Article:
Simple sampling with R

I mentioned in an earlier post (“Am I inconsistent?”) that I got interested in R because Amy had asked me to help her with some sampling at one point. Since that was my starting point, I thought I would share some of my experiments with you. In this post:

  1. Simple random sampling
  2. Simple random sampling with a seed
  3. Sorting your sample
# Sample 30 from 1 to 300
sample(300, 30)
#  [1]  44 200 258 290 165 132 287  70 118 241  11 191 194 192
# [15] 127 143  55 217  49 130 263 203  26  46 251 142  72 107
# [29]  77  31

# A second time

sample(300, 30)
#  [1] 101 108  25 289 257 102 110  45 173 197 202 168 134 225
# [15] 184 155 226  68  86  51  90 204 159 263 245 201 213 169
# [29] 127  11

# What about a replicable sample?

set.seed(123)
sample(300, 30)
#  [1]  87 236 122 263 279  14 156 262 162 133 278 132 196 165
# [15]  30 257  70  12  93 269 250 194 179 276 181 195 150 163
# [29]  79  40

# A second time

set.seed(123)
sample(300, 30)
#  [1]  87 236 122 263 279  14 156 262 162 133 278 132 196 165
# [15]  30 257  70  12  93 269 250 194 179 276 181 195 150 163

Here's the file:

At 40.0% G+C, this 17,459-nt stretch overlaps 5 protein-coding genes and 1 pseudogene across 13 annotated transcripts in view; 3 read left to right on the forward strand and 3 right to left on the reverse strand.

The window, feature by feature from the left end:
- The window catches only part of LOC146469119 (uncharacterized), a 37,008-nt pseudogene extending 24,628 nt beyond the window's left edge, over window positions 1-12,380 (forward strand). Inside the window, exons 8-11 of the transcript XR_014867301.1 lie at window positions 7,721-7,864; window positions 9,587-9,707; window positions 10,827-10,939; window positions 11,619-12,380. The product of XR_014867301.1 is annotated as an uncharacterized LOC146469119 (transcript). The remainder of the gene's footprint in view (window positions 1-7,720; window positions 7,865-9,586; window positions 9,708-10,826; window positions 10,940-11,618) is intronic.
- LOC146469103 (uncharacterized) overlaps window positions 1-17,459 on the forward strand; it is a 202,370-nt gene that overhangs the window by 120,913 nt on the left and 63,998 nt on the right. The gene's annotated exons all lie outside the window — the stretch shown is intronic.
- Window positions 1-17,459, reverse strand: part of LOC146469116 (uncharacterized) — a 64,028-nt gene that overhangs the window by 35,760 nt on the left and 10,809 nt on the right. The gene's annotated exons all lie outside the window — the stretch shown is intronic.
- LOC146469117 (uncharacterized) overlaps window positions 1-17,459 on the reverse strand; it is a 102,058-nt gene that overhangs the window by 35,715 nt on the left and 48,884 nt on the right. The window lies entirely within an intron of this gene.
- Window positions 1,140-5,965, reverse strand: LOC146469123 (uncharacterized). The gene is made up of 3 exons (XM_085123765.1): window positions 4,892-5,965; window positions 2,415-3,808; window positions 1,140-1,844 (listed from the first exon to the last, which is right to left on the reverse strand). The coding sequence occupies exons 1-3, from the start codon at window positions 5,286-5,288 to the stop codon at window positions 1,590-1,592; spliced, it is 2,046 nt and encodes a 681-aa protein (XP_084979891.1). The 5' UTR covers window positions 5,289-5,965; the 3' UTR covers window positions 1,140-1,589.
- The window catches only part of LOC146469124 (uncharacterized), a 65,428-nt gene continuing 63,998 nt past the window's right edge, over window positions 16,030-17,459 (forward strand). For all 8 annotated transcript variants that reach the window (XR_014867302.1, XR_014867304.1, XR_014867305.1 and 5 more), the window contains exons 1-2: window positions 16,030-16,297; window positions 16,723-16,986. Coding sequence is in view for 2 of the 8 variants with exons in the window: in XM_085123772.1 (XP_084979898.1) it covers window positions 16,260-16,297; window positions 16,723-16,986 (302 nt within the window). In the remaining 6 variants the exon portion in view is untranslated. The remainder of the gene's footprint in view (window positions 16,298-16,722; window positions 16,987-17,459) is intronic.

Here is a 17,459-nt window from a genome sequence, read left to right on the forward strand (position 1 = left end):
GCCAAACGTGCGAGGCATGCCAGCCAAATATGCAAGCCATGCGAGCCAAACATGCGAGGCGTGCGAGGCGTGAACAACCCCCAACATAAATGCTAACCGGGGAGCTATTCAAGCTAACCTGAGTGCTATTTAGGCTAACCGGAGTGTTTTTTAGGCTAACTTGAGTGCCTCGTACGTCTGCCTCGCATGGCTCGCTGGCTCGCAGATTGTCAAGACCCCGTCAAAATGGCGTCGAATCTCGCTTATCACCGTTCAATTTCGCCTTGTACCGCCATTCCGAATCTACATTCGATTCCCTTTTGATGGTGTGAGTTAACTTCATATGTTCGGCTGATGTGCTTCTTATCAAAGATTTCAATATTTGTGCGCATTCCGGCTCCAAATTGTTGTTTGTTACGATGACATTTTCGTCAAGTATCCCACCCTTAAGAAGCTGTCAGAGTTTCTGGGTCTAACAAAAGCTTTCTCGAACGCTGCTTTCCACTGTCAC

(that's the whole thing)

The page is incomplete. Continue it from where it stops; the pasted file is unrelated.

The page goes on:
# [29]  79  40

# Can we sort the output to make the result easy to see?

set.seed(123)
sort(sample(300, 30))
#  [1]  12  14  30  40  70  79  87  93 122 132 133 150 156 162
# [15] 163 165 179 181 194 195 196 236 250 257 262 263 269 276
# [29] 278 279

What is “set.seed” for?

The “set.seed” function in R can help when you want to verify or replicate a sample. In this case, the seed I used was “123” (but it can be any number you want it to be). So, if you run the same sample with the same seed in R, you should get the same results as me. If you ran the same sample without a seed, each time, you would get a different result. Disclaimer: I’m not by any measures an expert in R. I have just been experimenting with the software. By the way, if you want to experiment with any of the code I mention here, you can first

download R, copy the code, and in R, go to “Edit > Paste commands only”.

comments powered by Disqus